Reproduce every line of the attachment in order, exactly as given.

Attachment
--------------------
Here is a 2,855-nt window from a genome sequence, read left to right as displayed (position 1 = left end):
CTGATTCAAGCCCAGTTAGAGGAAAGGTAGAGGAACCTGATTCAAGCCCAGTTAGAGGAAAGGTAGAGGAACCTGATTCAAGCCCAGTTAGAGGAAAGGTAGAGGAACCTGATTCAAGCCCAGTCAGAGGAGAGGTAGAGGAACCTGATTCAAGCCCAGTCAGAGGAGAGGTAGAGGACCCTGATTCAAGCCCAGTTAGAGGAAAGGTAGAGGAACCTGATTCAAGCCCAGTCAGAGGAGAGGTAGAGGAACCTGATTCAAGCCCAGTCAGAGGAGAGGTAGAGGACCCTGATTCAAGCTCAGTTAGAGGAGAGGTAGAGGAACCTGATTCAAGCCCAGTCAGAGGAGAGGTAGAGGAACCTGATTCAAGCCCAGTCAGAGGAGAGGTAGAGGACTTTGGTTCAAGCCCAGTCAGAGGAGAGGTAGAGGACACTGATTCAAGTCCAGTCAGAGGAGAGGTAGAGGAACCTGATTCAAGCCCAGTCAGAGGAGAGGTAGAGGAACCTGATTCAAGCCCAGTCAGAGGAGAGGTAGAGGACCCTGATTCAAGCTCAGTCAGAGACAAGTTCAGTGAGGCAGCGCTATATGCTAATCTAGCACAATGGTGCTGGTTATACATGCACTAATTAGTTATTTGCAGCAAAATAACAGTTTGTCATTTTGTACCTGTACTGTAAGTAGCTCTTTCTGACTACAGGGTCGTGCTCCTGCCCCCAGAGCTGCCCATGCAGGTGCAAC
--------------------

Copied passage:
Here is a 2,855-nt window from a genome sequence, read left to right as displayed (position 1 = left end):
CTGATTCAAGCCCAGTTAGAGGAAAGGTAGAGGAACCTGATTCAAGCCCAGTTAGAGGAAAGGTAGAGGAACCTGATTCAAGCCCAGTTAGAGGAAAGGTAGAGGAACCTGATTCAAGCCCAGTCAGAGGAGAGGTAGAGGAACCTGATTCAAGCCCAGTCAGAGGAGAGGTAGAGGACCCTGATTCAAGCCCAGTTAGAGGAAAGGTAGAGGAACCTGATTCAAGCCCAGTCAGAGGAGAGGTAGAGGAACCTGATTCAAGCCCAGTCAGAGGAGAGGTAGAGGACCCTGATTCAAGCTCAGTTAGAGGAGAGGTAGAGGAACCTGATTCAAGCCCAGTCAGAGGAGAGGTAGAGGAACCTGATTCAAGCCCAGTCAGAGGAGAGGTAGAGGACTTTGGTTCAAGCCCAGTCAGAGGAGAGGTAGAGGACACTGATTCAAGTCCAGTCAGAGGAGAGGTAGAGGAACCTGATTCAAGCCCAGTCAGAGGAGAGGTAGAGGAACCTGATTCAAGCCCAGTCAGAGGAGAGGTAGAGGACCCTGATTCAAGCTCAGTCAGAGACAAGTTCAGTGAGGCAGCGCTATATGCTAATCTAGCACAATGGTGCTGGTTATACATGCACTAATTAGTTATTTGCAGCAAAATAACAGTTTGTCATTTTGTACCTGTACTGTAAGTAGCTCTTTCTGACTACAGGGTCGTGCTCCTGCCCCCAGAGCTGCCCATGCAGGTGCAAC